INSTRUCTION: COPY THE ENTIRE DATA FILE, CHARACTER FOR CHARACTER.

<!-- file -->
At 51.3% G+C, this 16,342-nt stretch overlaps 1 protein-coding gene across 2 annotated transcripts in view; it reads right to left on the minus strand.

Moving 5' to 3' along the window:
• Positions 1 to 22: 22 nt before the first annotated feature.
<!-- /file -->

At 51.3% G+C, this 16,342-nt stretch overlaps 1 protein-coding gene across 2 annotated transcripts in view; it reads right to left on the minus strand.

Moving 5' to 3' along the window:
• Positions 1 to 22: 22 nt before the first annotated feature.